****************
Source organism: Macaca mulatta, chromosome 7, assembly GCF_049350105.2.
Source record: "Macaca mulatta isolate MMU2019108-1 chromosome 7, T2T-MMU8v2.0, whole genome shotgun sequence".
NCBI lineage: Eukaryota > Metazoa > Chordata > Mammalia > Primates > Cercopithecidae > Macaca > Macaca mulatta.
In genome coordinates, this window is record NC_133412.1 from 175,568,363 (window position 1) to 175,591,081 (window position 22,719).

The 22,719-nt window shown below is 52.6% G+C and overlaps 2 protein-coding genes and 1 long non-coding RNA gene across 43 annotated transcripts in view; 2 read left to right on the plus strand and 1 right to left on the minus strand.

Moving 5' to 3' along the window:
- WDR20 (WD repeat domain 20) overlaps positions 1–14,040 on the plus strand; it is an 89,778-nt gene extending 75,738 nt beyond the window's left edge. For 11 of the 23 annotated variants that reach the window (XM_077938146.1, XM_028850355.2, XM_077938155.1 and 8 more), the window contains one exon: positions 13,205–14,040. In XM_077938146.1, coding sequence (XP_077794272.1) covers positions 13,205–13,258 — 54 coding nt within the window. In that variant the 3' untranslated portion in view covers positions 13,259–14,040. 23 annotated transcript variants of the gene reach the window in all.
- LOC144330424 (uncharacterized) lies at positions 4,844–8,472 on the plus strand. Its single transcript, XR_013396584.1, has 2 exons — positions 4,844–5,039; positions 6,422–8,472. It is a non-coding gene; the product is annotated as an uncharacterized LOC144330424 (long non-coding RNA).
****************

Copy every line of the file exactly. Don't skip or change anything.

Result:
Source organism: Macaca mulatta, chromosome 7, assembly GCF_049350105.2.
Source record: "Macaca mulatta isolate MMU2019108-1 chromosome 7, T2T-MMU8v2.0, whole genome shotgun sequence".
NCBI lineage: Eukaryota > Metazoa > Chordata > Mammalia > Primates > Cercopithecidae > Macaca > Macaca mulatta.
In genome coordinates, this window is record NC_133412.1 from 175,568,363 (window position 1) to 175,591,081 (window position 22,719).

The 22,719-nt window shown below is 52.6% G+C and overlaps 2 protein-coding genes and 1 long non-coding RNA gene across 43 annotated transcripts in view; 2 read left to right on the plus strand and 1 right to left on the minus strand.

Moving 5' to 3' along the window:
- WDR20 (WD repeat domain 20) overlaps positions 1–14,040 on the plus strand; it is an 89,778-nt gene extending 75,738 nt beyond the window's left edge. For 11 of the 23 annotated variants that reach the window (XM_077938146.1, XM_028850355.2, XM_077938155.1 and 8 more), the window contains one exon: positions 13,205–14,040. In XM_077938146.1, coding sequence (XP_077794272.1) covers positions 13,205–13,258 — 54 coding nt within the window. In that variant the 3' untranslated portion in view covers positions 13,259–14,040. 23 annotated transcript variants of the gene reach the window in all.
- LOC144330424 (uncharacterized) lies at positions 4,844–8,472 on the plus strand. Its single transcript, XR_013396584.1, has 2 exons — positions 4,844–5,039; positions 6,422–8,472. It is a non-coding gene; the product is annotated as an uncharacterized LOC144330424 (long non-coding RNA).